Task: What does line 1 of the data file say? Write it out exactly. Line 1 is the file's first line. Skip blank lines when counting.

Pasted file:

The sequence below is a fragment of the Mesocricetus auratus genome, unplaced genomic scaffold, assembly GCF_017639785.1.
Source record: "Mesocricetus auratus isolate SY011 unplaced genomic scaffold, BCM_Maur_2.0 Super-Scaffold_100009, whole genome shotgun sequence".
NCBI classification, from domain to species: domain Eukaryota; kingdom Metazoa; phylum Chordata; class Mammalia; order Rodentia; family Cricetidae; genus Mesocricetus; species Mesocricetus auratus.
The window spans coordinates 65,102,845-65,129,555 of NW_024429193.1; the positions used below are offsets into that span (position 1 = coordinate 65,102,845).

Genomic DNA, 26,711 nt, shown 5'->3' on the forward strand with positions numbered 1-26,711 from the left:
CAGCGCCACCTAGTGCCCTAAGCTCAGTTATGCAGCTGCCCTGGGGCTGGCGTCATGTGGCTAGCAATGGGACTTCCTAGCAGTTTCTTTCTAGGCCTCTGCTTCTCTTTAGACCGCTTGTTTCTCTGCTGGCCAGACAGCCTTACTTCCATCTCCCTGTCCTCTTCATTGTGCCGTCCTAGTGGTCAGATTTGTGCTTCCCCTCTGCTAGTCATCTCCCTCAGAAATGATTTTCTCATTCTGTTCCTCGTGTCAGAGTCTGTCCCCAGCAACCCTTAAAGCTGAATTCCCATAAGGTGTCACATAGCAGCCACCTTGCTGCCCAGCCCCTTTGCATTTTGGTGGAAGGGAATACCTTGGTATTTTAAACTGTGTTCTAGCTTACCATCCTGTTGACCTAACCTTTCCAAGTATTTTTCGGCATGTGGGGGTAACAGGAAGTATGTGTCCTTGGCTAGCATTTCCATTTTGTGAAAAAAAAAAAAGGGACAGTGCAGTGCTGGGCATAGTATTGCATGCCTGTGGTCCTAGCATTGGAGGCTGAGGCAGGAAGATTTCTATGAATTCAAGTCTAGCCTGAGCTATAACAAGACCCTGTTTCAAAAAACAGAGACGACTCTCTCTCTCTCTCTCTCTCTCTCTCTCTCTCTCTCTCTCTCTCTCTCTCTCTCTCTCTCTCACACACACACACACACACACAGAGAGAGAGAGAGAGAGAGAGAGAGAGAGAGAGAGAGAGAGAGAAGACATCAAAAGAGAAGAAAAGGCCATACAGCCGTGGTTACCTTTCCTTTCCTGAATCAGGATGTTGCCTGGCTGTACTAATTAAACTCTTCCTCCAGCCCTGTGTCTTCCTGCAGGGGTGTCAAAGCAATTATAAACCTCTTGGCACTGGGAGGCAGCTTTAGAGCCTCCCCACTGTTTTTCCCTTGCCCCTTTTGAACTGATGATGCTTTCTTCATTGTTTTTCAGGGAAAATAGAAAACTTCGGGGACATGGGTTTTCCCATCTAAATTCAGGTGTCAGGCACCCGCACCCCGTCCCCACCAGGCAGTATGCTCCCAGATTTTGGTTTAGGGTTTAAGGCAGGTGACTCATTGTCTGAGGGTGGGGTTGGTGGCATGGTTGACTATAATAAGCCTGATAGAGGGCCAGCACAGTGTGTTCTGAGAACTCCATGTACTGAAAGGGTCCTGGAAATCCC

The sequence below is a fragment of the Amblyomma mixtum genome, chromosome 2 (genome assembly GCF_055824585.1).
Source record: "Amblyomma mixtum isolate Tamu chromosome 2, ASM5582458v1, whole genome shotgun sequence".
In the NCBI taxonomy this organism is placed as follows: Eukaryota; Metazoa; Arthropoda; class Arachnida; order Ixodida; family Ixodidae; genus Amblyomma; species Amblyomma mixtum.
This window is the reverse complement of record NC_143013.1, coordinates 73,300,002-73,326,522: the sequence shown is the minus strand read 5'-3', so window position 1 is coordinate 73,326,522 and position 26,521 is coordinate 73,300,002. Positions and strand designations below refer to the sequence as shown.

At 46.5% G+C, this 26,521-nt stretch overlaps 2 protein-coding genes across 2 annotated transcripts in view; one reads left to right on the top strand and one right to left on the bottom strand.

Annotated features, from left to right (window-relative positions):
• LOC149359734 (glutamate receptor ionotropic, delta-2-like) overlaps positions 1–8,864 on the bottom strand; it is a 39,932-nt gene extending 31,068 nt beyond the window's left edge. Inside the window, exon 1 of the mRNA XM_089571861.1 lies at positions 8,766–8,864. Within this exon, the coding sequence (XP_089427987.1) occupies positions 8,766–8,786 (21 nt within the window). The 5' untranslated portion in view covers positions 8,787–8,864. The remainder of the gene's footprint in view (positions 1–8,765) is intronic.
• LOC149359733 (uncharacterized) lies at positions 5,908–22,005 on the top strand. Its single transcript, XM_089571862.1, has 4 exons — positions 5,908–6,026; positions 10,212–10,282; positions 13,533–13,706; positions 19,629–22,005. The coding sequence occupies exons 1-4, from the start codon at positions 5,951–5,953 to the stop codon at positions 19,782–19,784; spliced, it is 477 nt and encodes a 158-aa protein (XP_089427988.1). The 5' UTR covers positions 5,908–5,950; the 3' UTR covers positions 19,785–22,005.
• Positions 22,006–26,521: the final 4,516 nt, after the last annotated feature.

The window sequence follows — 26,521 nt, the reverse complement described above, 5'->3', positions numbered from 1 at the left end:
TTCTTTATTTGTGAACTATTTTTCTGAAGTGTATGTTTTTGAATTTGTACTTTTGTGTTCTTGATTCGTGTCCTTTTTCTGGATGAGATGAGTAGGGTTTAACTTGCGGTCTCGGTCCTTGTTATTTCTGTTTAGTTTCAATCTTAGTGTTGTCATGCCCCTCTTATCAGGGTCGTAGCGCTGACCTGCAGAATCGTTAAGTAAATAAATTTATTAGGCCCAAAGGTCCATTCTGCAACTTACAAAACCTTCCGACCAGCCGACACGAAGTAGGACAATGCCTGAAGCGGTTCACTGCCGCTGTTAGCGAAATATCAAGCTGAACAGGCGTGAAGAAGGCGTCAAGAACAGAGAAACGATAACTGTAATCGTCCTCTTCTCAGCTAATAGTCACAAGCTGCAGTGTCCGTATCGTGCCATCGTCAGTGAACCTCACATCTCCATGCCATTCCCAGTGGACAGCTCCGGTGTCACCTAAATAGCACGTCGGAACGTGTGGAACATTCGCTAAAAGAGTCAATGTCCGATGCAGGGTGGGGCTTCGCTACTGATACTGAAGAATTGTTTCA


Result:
The sequence below is a fragment of the Mesocricetus auratus genome, unplaced genomic scaffold, assembly GCF_017639785.1.